Andrea Kelly [00:04:38]

Well, and I think coming from your background, from your industry at calling anything like 3 alarm hot, rings a little different to you probably.

Diane Schroeder [00:04:48]

It sure does. And, you know, my digestive system is just not built to handle that. I'll be quite honest. Anyway, I am so excited to talk to you, and I think I say that to every guest. So, it just makes me a really excited person. But we chatted last week. We were introduced by a mutual friend who just thought we would click and he was absolutely right.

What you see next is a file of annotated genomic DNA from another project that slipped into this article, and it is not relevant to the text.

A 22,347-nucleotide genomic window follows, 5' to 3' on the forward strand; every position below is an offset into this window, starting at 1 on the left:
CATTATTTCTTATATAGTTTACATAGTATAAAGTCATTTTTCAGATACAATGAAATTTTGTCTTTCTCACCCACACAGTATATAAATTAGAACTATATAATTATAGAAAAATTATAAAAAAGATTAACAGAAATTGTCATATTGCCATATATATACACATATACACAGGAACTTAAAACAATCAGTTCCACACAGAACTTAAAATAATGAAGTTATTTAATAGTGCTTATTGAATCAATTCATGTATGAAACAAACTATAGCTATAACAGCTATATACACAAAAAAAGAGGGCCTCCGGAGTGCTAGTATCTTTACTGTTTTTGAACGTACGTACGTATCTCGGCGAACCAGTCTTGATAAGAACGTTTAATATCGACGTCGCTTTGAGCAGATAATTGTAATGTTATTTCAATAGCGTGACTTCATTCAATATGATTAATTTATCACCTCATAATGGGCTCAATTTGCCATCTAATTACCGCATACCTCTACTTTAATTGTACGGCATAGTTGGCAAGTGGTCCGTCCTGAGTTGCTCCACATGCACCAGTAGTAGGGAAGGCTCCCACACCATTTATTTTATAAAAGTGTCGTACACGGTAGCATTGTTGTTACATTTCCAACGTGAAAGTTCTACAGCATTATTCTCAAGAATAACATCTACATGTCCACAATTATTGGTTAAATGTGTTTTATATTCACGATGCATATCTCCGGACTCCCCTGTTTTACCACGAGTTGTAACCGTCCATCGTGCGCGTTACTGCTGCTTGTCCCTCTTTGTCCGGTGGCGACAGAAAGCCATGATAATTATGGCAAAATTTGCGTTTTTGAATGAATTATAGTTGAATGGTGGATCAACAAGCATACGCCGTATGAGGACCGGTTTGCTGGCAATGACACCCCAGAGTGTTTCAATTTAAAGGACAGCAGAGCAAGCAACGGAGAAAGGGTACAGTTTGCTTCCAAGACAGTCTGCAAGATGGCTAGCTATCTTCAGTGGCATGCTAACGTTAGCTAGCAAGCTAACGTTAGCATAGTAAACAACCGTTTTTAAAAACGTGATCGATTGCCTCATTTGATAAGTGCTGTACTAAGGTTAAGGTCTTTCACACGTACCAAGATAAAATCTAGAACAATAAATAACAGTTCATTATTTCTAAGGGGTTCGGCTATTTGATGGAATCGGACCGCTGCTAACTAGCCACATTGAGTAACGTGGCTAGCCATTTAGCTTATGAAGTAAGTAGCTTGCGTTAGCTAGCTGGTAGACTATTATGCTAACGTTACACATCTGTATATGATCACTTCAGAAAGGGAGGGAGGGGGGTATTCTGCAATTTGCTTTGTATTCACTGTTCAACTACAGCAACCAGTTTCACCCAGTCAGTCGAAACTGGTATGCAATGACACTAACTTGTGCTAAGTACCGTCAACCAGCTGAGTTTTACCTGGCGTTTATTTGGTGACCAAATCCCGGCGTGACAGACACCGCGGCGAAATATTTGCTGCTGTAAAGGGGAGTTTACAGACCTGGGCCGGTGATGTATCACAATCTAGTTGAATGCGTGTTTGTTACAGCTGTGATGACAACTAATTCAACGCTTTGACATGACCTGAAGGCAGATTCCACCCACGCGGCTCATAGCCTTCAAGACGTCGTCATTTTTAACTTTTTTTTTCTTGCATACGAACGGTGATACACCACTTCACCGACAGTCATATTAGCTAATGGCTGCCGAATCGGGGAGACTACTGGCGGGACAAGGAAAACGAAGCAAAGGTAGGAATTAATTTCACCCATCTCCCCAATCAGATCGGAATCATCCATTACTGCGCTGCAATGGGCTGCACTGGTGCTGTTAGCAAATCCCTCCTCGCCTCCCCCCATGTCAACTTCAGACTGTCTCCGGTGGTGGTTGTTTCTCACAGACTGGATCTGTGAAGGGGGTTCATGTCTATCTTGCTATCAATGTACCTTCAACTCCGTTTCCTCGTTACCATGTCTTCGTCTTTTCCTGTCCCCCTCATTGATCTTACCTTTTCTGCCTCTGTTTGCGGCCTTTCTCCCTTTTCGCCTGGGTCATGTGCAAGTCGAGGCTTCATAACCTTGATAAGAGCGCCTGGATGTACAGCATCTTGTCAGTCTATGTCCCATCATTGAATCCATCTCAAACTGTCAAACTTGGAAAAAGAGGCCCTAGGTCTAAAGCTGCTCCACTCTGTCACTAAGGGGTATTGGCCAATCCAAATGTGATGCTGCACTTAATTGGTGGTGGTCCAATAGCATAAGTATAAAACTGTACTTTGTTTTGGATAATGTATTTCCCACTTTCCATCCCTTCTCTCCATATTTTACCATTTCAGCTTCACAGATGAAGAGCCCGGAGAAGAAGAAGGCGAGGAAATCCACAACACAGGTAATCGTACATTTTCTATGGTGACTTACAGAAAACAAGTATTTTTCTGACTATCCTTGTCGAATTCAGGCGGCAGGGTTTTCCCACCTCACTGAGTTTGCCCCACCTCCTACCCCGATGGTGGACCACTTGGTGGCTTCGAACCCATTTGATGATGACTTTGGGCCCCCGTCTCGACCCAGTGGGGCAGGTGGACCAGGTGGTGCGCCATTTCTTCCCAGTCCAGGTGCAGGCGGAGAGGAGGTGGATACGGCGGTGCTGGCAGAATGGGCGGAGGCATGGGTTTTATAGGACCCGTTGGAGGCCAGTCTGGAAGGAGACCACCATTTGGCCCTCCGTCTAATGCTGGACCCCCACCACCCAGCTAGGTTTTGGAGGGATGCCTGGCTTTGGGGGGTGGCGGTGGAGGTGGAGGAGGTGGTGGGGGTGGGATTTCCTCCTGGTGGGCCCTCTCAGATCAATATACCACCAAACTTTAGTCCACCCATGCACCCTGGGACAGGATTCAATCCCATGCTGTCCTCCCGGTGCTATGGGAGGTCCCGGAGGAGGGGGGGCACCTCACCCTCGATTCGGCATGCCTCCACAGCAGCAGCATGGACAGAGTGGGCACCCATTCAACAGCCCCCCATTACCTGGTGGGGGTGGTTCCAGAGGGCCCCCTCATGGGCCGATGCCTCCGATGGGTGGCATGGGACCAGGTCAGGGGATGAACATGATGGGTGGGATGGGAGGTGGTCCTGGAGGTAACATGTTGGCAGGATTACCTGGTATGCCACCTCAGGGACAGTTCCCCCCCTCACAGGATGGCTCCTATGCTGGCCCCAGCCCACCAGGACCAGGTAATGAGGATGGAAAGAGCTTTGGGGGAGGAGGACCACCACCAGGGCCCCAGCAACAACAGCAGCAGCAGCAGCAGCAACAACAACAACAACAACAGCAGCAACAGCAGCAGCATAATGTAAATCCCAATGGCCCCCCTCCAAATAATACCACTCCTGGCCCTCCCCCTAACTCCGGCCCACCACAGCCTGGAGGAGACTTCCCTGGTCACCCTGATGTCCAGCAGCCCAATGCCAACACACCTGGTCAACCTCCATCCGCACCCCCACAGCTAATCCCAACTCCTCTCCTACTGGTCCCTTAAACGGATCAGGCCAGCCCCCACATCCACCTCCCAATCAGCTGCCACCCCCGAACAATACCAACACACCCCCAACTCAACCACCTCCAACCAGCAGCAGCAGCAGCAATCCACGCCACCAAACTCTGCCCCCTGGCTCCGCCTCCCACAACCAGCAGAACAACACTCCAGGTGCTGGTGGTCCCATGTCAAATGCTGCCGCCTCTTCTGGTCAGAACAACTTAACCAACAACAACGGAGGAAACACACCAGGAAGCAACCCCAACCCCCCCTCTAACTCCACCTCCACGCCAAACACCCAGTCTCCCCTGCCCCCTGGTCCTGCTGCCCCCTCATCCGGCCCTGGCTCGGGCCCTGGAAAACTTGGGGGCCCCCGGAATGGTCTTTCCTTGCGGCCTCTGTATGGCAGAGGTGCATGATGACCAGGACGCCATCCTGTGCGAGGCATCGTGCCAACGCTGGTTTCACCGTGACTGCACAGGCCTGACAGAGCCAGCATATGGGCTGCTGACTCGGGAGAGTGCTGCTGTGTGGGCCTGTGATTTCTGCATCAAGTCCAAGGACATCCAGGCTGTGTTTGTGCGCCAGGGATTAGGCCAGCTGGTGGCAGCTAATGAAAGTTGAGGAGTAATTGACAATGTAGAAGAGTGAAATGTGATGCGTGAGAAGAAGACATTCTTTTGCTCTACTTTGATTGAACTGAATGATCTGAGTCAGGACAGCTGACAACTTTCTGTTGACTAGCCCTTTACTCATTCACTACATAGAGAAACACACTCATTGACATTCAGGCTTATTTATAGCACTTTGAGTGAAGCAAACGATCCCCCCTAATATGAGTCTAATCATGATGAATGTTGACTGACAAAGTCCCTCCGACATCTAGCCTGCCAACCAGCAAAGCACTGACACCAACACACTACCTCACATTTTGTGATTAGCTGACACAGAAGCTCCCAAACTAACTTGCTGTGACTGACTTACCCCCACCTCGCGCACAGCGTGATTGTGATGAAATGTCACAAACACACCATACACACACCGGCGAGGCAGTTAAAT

Andrea Kelly [00:05:13]


Diane Schroeder [00:05:14]

What I'm so excited for you to share with my listeners is about who you are and your latest adventure and what you believe in. And I just, I want you to say it because I can gush all over how important it is when it comes to body image, but you just let us have it. Tell us about you.

Andrea Kelly [00:05:40]